This page is intended for developers of the Bol Processor BP3 (read installation). It is not a formal description of the algorithms carried by the console’s C code, but rather an illustration of their management of musical processes, which may be useful for checking or extending algorithms.

All examples are contained in the file “-da.checkPoly” in the “ctests” folder in the distribution.

## Syntax of silences

In the Bol Processor’s data/grammar syntax, silences (rests in conventional musical terminology) are represented either by a hyphen ‘**-**’ for a single unit duration, or by integer ratios to specify a more complex duration:

- “4″ is a rest of 4 units duration
- “5/3″ is a rest of (approximately) 1.666-unit duration
- “3 1/2″ is a rest of 3.5 units duration

For example, “C4 C5 3/2 D5 E5″ results in the following piano roll with a rest of 3/2 (1.5) units starting on beat 2 and ending on beat 3.5:

In this tutorial we will use the default metronome value = 60 beats per minute.

Another simple example is {3 1/2, C3 D3 B2}, which is the sequence of notes “C3 D3 B2″ constrained to a total duration of 3 1/2 (3.5) beats. This silence is the first field of the *polymetric expression* (explained below). This results in the following piano roll:

or equivalently the sound-object graph:

## Syntax of tempo

Any sequence of symbols conforming to the syntax of Bol Processor is processed as a **polymetric expression**. Typical forms are:

- field 1, field2 indicates that field1 and field2 should be superimposed and the total duration should be that of field1;
- field1.field2 indicates that field1 and field2 should be sequential, with the duration of each field being that of field1;
- {expression} is equivalent to expression.

Brackets ‘{‘ and ’}’ are used to create multi-level expressions.

A number of examples of polymetric expressions can be found in the Polymetric structures tutorial.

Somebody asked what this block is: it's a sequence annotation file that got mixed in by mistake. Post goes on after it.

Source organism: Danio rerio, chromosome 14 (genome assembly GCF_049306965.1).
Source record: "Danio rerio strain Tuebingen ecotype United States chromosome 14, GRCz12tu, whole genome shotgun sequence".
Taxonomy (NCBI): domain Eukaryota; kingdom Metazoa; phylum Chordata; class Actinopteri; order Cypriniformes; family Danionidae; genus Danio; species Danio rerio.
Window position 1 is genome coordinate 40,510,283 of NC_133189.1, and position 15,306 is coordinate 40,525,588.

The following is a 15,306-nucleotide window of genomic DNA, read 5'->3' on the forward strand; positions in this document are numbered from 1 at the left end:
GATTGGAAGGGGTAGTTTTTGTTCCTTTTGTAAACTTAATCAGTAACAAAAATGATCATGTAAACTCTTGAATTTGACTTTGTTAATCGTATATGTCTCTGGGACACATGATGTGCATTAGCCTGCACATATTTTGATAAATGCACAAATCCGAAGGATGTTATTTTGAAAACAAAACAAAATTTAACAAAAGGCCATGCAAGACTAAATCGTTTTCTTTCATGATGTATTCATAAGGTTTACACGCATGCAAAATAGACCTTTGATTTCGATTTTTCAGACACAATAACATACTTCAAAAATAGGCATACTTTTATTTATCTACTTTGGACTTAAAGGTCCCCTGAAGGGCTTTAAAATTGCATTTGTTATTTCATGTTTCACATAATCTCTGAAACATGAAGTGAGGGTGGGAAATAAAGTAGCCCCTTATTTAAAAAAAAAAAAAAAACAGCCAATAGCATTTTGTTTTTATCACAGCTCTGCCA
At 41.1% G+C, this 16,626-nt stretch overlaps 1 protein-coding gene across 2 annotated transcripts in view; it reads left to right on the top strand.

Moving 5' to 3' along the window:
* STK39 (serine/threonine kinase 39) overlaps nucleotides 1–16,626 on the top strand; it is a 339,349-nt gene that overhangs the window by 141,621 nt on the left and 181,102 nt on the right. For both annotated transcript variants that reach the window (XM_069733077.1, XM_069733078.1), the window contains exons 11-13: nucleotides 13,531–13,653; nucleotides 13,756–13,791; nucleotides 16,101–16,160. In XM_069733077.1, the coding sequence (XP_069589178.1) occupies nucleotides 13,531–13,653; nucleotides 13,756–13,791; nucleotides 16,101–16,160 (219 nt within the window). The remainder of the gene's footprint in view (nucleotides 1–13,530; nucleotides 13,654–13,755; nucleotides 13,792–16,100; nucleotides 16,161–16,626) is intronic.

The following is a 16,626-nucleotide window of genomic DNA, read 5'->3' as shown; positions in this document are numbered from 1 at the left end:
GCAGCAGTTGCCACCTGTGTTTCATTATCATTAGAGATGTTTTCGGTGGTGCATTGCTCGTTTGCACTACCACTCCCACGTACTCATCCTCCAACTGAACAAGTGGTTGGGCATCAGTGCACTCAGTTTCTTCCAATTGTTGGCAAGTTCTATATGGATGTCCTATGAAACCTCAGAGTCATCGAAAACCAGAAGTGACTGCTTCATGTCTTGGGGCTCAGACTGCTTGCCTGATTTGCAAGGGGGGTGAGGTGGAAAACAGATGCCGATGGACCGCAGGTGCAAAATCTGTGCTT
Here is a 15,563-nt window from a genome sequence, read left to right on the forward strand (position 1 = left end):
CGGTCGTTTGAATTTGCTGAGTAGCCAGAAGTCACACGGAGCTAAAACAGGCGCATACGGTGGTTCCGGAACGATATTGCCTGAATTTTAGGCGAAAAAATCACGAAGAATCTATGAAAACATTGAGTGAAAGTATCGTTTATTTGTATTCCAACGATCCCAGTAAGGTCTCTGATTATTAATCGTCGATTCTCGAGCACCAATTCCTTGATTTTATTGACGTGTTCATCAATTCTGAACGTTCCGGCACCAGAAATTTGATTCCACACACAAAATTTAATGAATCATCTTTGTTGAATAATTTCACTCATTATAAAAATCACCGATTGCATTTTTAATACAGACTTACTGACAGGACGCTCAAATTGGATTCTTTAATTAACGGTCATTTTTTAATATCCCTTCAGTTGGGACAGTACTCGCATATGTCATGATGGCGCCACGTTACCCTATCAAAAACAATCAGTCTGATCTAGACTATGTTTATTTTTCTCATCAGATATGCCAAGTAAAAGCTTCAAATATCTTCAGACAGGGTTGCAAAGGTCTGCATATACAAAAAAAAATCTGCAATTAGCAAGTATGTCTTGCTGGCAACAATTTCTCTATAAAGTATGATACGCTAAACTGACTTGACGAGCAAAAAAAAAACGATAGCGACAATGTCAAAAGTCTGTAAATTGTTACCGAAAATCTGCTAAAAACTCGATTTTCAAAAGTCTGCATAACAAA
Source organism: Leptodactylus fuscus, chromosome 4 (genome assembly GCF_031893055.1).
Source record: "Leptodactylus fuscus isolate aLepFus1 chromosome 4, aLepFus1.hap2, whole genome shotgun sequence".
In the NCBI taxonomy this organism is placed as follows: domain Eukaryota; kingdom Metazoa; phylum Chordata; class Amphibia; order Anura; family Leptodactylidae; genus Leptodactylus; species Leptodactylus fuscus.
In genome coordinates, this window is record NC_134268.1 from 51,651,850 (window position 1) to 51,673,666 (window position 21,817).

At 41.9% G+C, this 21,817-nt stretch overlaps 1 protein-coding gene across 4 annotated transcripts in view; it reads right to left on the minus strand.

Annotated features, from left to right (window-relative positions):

For example, {{C4 D4, E4 F4 G4}, E5} gives the following structure:

In order to interpret this structure, the Bol Processor needs to insert explicit tempo values into the expression. In fact, in this case, the most compact representation would be with explicit tempo values:

*1/1 {{C4 D4,*2/3 E4 F4 G4} ‚*2/1 E5}

Expressions such as “*2/3″ indicate that the duration of each note (or sound-object) should be multiplied by 2/3, regardless of the preceding statements. This means that the durations of notes “E4”, “F4” and “G4” should be 2/3 seconds as shown in the diagram.

Creating the compact representation with its explicit tempo markers may require recursive calls of a sophisticated procedure called *PolyExpand()* in the “Polymetric.c” file.

At this stage it is important not to confuse the notations:

- “2/3″ is a silence of duration 2/3 beats;
- “_tempo(2/3)” multiplies the current tempo by 2/3. This is a
*relative*tempo marker; - “*2/3″ sets the current duration of the units to 2/3 of the metronome period. This is an
*absolute*tempo marker. Similarly, “*4″ multiplies durations by 4, and “*1/5″ or “/5″ divides them by 5 — whereas “1/5″ is a 1/5 beat silence.

The third syntax is the one used by the Bol Processor’s time-setting algorithms. Despite its syntactic validity, we do not recommend using it in grammars and data, as it can produce conflicting durations in polymetric structures. For example, {*2/1 A4 B4, *3/1 A5 B5} makes no sense because it tries to force the first field to have a duration of 2 x 2 = 4 beats and the second field to have a duration of 3 x 2 = 6 beats. The correct (never contradictory) way to change a tempo in data or grammars is to use the “_tempo(x)” performance tool.

## Expanding a polymetric expression

In the previous paragraph we saw that {{C4 D4, E4 F4 G4}, E5} is internally represented as *1/1 {{C4 D4,*2/3 E4 F4 G4} ‚*2/1 E5}. This internal representation is the most compact with explicit tempo markings. Therefore, it is the one that is maintained through all the steps of time setting.